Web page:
Flashes of brilliance: The cutting edge of Irish science

Flashes of brilliance: The cutting edge of Irish science 

Dick Ahlstrom 

Dublin, Ireland: Royal Irish Academy 2006 | 174 pp | €16.99 (HB) + DVD | ISBN 1904890156 

Reviewed by Rob Henderson

Flashes of brilliance  is the first anthology of current Irish scientists. Science is obviously on the up in Ireland, with the available research funding the envy of scientists in many other countries. This has partly come about through Ireland’s national development plan and technology foresight initiative, which have led to the setting up of new funding bodies and an emphasis on the two key areas of biotechnology and information and communications technology. 

The book consists of 75 two-page profiles of the men and women whose work is transforming science in Ireland today - bioinformaticist Des Higgins, bioengineer Patrick Prendergast, nutritionist Michael Gibney, nanochemist Donald Fitzmaurice, physicist Michael Coey, and biotechnologist Martin Clynes, to name but a few. The range of the research covered is breathtaking - is there any scientific discipline the Irish are not excelling in these days?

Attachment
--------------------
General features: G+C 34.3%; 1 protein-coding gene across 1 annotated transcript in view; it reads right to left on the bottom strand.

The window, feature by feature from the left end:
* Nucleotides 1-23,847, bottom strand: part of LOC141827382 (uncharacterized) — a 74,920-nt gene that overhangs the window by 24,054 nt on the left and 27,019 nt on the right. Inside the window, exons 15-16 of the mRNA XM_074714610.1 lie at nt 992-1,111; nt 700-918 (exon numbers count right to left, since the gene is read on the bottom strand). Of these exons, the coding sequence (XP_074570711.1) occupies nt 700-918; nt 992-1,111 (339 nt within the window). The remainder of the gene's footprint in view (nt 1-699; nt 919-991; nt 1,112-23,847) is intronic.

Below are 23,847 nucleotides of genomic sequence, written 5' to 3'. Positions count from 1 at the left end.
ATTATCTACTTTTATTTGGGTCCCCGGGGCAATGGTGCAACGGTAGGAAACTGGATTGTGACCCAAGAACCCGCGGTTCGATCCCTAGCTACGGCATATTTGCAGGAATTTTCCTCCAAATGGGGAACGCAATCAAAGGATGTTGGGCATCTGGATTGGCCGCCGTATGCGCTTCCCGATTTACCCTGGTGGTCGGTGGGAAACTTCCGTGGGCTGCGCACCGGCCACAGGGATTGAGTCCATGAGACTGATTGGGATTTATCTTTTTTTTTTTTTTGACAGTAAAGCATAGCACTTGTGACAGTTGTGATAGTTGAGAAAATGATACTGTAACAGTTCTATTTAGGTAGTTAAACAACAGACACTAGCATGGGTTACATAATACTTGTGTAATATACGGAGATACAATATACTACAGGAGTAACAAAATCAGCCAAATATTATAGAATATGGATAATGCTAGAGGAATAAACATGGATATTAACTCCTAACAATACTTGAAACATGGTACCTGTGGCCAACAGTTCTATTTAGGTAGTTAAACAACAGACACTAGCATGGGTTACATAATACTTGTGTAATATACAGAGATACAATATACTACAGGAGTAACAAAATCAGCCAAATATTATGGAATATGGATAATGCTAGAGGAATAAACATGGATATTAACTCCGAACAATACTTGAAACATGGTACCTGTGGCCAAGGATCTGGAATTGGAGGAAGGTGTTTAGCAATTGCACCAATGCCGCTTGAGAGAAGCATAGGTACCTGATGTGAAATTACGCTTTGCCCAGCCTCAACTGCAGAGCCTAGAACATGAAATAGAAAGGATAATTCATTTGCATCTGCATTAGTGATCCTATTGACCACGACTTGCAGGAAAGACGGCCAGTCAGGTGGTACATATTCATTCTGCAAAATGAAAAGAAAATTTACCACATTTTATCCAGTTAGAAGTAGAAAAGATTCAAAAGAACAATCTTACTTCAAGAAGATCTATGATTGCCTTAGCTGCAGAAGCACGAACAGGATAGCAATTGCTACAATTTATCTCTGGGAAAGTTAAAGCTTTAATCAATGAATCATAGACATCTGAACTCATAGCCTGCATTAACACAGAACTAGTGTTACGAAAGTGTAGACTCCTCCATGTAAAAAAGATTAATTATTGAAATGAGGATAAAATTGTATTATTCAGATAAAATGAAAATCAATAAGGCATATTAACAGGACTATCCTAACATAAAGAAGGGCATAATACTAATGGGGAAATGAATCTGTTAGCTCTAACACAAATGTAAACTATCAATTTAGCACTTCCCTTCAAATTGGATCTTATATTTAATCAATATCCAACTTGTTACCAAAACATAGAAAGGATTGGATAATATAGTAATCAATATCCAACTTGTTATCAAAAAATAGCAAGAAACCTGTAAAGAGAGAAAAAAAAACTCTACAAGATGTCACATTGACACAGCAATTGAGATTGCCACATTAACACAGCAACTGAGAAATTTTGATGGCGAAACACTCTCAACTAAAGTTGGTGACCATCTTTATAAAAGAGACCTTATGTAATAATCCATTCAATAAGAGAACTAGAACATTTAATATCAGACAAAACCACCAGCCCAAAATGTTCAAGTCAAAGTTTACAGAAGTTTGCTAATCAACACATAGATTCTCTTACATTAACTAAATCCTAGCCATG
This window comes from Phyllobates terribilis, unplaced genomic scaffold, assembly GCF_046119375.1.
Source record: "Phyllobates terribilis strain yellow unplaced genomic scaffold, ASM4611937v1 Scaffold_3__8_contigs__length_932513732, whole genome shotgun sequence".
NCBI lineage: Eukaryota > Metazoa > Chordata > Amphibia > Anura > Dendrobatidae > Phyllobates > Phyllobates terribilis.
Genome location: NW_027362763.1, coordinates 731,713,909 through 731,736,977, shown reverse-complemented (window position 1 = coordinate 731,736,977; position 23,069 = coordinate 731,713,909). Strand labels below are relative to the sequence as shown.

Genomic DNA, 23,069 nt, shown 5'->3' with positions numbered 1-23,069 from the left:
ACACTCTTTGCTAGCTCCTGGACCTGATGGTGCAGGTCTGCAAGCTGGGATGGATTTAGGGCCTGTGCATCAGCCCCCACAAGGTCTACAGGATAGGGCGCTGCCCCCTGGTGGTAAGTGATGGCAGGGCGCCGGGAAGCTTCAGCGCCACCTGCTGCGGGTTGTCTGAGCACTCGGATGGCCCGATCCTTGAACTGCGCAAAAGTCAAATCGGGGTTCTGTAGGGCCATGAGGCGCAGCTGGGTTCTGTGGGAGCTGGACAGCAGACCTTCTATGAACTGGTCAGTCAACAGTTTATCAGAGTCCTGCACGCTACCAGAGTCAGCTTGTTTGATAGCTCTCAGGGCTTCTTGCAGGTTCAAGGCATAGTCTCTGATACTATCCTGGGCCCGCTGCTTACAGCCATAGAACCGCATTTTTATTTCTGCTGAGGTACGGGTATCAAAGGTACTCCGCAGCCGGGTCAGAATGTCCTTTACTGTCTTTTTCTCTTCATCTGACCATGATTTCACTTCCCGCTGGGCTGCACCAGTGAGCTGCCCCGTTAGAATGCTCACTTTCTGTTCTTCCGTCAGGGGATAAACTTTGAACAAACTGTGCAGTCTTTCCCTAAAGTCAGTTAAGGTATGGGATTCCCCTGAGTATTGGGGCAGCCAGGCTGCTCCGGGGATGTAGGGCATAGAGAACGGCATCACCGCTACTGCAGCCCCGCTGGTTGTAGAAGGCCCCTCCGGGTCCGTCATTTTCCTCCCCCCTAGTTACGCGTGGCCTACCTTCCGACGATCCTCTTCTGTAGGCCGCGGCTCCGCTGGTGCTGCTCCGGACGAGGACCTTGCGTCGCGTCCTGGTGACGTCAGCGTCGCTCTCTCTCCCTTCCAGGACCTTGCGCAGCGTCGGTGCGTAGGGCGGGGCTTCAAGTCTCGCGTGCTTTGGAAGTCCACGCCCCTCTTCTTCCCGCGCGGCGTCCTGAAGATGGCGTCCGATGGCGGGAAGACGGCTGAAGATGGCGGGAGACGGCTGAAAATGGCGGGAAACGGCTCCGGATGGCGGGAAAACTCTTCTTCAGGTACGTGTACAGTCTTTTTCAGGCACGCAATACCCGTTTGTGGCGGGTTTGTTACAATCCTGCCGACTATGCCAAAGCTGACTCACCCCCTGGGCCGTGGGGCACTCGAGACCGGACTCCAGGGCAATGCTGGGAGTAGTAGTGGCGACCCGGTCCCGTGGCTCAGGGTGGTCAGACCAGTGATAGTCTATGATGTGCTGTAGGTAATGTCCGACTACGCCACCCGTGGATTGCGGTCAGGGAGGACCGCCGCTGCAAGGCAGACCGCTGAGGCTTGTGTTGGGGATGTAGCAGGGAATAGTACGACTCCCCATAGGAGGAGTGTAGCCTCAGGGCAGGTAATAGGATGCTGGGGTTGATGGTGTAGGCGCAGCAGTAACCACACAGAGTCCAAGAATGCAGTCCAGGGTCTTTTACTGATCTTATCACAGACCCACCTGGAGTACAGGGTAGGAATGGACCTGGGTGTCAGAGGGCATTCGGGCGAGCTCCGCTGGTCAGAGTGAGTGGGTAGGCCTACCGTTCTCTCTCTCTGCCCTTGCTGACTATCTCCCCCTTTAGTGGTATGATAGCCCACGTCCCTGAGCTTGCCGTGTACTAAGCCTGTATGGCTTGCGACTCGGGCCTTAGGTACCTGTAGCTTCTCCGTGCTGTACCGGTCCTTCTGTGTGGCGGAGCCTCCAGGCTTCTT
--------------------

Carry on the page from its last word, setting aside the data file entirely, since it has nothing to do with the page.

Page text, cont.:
Flashes of brilliance  is an extremely well-designed, colourfully illustrated volume, written by the science editor of the Irish Times. In fact the profiles gathered together in this volume originally appeared in the pages of the newspaper from 2002 to date. It is written in a style that makes even the most theoretical and technically difficult concepts understandable to non-experts. I found myself turning from one profile to the next, finding things of interest on nearly every page and following the many weblinks for further information.  

Flashes of brilliance  is good value for money, especially as a tie-in documentary DVD screened on Irish television is included. This DVD allows the people featured in the book to speak for themselves and to show their research in action in an informative and enjoyable way. 

Ireland is certainly doing its bit towards the ’knowledge-based society’ promulgated under the Lisbon agreement (see Chemistry World, June 2006, p50) and this book is highly recommended to anyone interested in cutting-edge scientific research.